SoundSlam: It sounds like it. One of the things that you guys are known for is having a crazy live show. I missed you guys having a headlining tour with Neighborhood Watch. How did you feel about that not happening, and do you plan on going out in support of this record?
Evidence: Yeah man. A lot of things happened. We were fortunate enough to tour with Kanye West. On the Neighborhood Watch tour we got to open for him, which was one of the best experiences I could of ever had on the road. I learned so much from that tour. During that tour I lost my mom, R.I.P. So I just cut out man. A lot of people were asking why I wasn't there, that was the reason. Rakka and Babu held me down every night. They just had the crowd shout out love for me, and I just appreciated that a lot. But no one really knew why they were doing it because we kept it quiet. I just had to get out. I spent three or four months just away from everything. Babu had the birth of his second son. Rakka was going through a lot of crazy s**t. We just all kind of took time off. We just didn't do anymore promotion. Rakka called me up one day and was like, 'we need to get back into the studio and do this for the people. We need to get back and bang it out right.' So we just set up a studio in the middle of LA between all the distances of our homes. We just got in there and did the record we had dreamed about doing from the beginning. That's why it came together like it did. It just came out raw.
SoundSlam: Do you ever think that fans forget that the artists that they are listening to and looking up to are people just like them, and going through similar things like everyday people?
Evidence: I forget cause I'm a fan of other artists too...This whole life is such a crazy thing. Everyone's got such a different perspective on it, you can't really hate or be mad at anybody for having the right or wrong perspective. You just gotta kind of stick to your own and just do what you do. I'm not mad at anybody for thinking like artists are super humans or something, cause a lot of times these TVs, these radios make people perceive them to be. But groups like Dilated, we're the peoples' people. We're regular cats getting out there just rocking s**t. That's what we're doing.
SoundSlam: Do you have a favorite track on the new album that you are currently enjoying the most, or want people to look out for the most?
Evidence: I read when artists do this and I hate it. I hate it man when artists do what I'm about to say, but I'm going to do it anyway.
SoundSlam: I love'em all!
Evidence: I love'em all, hahahahaha. I just read an article the other day, I was so mad at the artist for saying that, f**k man I'm guilty. It's like knowing you're going to turn into your parents eventually and seeing it happen. Yeah, I really do man, f**k. Yep, that's it.
SoundSlam: If you three were going to run for a political office and one had to be president, vice president, Secretary of state. Where would you see you guys falling in those roles?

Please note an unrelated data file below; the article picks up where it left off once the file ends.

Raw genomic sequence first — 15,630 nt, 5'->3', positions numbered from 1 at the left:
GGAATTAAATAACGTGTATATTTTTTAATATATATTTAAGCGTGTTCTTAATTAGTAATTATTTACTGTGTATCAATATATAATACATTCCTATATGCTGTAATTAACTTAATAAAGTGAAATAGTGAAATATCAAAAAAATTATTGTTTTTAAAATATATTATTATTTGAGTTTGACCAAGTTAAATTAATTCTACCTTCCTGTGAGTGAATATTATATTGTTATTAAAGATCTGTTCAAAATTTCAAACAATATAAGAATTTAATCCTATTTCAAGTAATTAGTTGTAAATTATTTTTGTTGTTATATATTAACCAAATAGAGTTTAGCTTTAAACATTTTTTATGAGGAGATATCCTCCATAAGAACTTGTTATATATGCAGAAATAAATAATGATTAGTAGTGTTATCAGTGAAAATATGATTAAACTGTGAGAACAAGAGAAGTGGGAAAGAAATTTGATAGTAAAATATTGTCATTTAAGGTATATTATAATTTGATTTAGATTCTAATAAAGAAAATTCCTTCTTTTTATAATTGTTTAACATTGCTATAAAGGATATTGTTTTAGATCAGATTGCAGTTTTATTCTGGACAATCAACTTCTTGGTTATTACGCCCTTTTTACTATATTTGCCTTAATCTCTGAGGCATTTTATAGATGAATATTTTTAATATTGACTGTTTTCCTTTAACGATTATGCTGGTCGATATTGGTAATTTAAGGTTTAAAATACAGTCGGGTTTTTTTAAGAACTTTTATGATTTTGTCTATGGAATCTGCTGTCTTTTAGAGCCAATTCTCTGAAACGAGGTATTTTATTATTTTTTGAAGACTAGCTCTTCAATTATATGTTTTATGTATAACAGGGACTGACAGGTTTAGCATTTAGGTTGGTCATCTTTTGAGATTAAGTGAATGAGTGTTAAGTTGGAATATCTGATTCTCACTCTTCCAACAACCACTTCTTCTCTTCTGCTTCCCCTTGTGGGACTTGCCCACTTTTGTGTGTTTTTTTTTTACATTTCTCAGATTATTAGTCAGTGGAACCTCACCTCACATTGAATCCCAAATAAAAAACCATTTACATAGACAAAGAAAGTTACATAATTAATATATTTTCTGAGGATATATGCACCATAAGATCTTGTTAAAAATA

Evidence: Interesting. I think, I think I might be the guy, well no...Well now that sounds egotistical. That sounds like a trap. I don't like that question.
SoundSlam: Babu answered it. Babu answered it.
Evidence: What he say?
SoundSlam: He said Rakka would have to be president. And he was saying you might have to be president of your own country as well.
SoundSlam: And he would just chill in the back, roll with the party.
Evidence: Hahaha. I think, hmmmm, I'm going to stay away from that one. That could be a trick.
SoundSlam: You'll take the fifth on it.Evidence: I plead the fifth on that one. How about this? I'll do like George Bush. I just answer it by talking about something else. I love our new album, it comes out February 21st.
SoundSlam: What do you hope that fans take away from this record when they're done listening to it? What do you hope they get from it?
Evidence: I hope it inspires them. If you make music, I really made this kind of in the back of my mind wanting to share the record with people who already make music, other beat-makers, and other rappers. That's who kind of I was thinking of. Hopefully it inspires. Like if one of my favorite producers hears my album and he's like, 'man, that album is crazy. I just want to go make a beat right now.' Then I did my job. Or if a rapper heard it, and he was like, 'damn they really spit. I don't want to write a love song. I want to go write a 24 bar burner.' Then I feel like I did my job.
SoundSlam: What do you hear now that makes you go do that?
Evidence: Not that much. Straight up, not that f**king much. More of my homeboys, more of hearing Alchemist rap. Like this dude hasn't even been rapping the last four years, and he's just killing it right now. Hanging out with Prodigy, and writing. I got to be on "4th Of July" on the Mobb Deep mixtape album. He featured me on there, which was big for me to be on their record. Just sitting down writing with P and all them and seeing how fast they come up with all their s**t like it's nothing, and I'm sitting scrambling for words. A lot of the people who you might take for granted are really really ill. And until you try to do it yourself, you have no idea how ill these people are. I just got Juelz Santana, I actually like a lot of that s**t. There's some bangers on there. I like it all. I'm into whatever, always pumping new Defari, the Planet Asia album.